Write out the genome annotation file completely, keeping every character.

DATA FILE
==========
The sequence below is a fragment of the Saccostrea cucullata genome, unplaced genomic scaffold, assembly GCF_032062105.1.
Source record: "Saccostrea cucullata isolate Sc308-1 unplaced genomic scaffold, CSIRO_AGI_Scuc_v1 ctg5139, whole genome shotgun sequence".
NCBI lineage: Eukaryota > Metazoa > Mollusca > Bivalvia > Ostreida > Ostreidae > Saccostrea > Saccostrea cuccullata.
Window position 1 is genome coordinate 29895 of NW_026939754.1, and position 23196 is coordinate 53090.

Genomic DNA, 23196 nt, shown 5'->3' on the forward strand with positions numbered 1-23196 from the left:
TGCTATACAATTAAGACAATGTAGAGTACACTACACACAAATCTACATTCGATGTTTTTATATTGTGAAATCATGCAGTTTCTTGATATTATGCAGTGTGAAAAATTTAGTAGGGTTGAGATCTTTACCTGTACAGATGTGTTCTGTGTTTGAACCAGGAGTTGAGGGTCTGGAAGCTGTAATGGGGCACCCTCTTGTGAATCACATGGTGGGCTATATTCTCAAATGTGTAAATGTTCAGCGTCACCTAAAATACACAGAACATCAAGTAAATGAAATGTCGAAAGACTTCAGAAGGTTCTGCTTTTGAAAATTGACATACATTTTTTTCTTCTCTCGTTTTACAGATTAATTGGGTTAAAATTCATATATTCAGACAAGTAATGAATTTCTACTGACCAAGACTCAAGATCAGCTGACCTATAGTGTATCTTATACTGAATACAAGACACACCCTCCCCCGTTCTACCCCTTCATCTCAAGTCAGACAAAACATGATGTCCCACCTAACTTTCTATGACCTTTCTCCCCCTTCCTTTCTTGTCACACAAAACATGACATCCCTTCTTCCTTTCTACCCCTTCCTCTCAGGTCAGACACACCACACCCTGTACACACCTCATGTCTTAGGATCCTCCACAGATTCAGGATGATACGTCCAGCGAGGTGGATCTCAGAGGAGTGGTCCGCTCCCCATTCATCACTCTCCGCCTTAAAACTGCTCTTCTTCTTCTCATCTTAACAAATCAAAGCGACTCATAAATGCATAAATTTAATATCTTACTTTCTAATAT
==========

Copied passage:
The sequence below is a fragment of the Saccostrea cucullata genome, unplaced genomic scaffold, assembly GCF_032062105.1.
Source record: "Saccostrea cucullata isolate Sc308-1 unplaced genomic scaffold, CSIRO_AGI_Scuc_v1 ctg5139, whole genome shotgun sequence".
NCBI lineage: Eukaryota > Metazoa > Mollusca > Bivalvia > Ostreida > Ostreidae > Saccostrea > Saccostrea cuccullata.
Window position 1 is genome coordinate 29895 of NW_026939754.1, and position 23196 is coordinate 53090.

Genomic DNA, 23196 nt, shown 5'->3' on the forward strand with positions numbered 1-23196 from the left:
TGCTATACAATTAAGACAATGTAGAGTACACTACACACAAATCTACATTCGATGTTTTTATATTGTGAAATCATGCAGTTTCTTGATATTATGCAGTGTGAAAAATTTAGTAGGGTTGAGATCTTTACCTGTACAGATGTGTTCTGTGTTTGAACCAGGAGTTGAGGGTCTGGAAGCTGTAATGGGGCACCCTCTTGTGAATCACATGGTGGGCTATATTCTCAAATGTGTAAATGTTCAGCGTCACCTAAAATACACAGAACATCAAGTAAATGAAATGTCGAAAGACTTCAGAAGGTTCTGCTTTTGAAAATTGACATACATTTTTTTCTTCTCTCGTTTTACAGATTAATTGGGTTAAAATTCATATATTCAGACAAGTAATGAATTTCTACTGACCAAGACTCAAGATCAGCTGACCTATAGTGTATCTTATACTGAATACAAGACACACCCTCCCCCGTTCTACCCCTTCATCTCAAGTCAGACAAAACATGATGTCCCACCTAACTTTCTATGACCTTTCTCCCCCTTCCTTTCTTGTCACACAAAACATGACATCCCTTCTTCCTTTCTACCCCTTCCTCTCAGGTCAGACACACCACACCCTGTACACACCTCATGTCTTAGGATCCTCCACAGATTCAGGATGATACGTCCAGCGAGGTGGATCTCAGAGGAGTGGTCCGCTCCCCATTCATCACTCTCCGCCTTAAAACTGCTCTTCTTCTTCTCATCTTAACAAATCAAAGCGACTCATAAATGCATAAATTTAATATCTTACTTTCTAATAT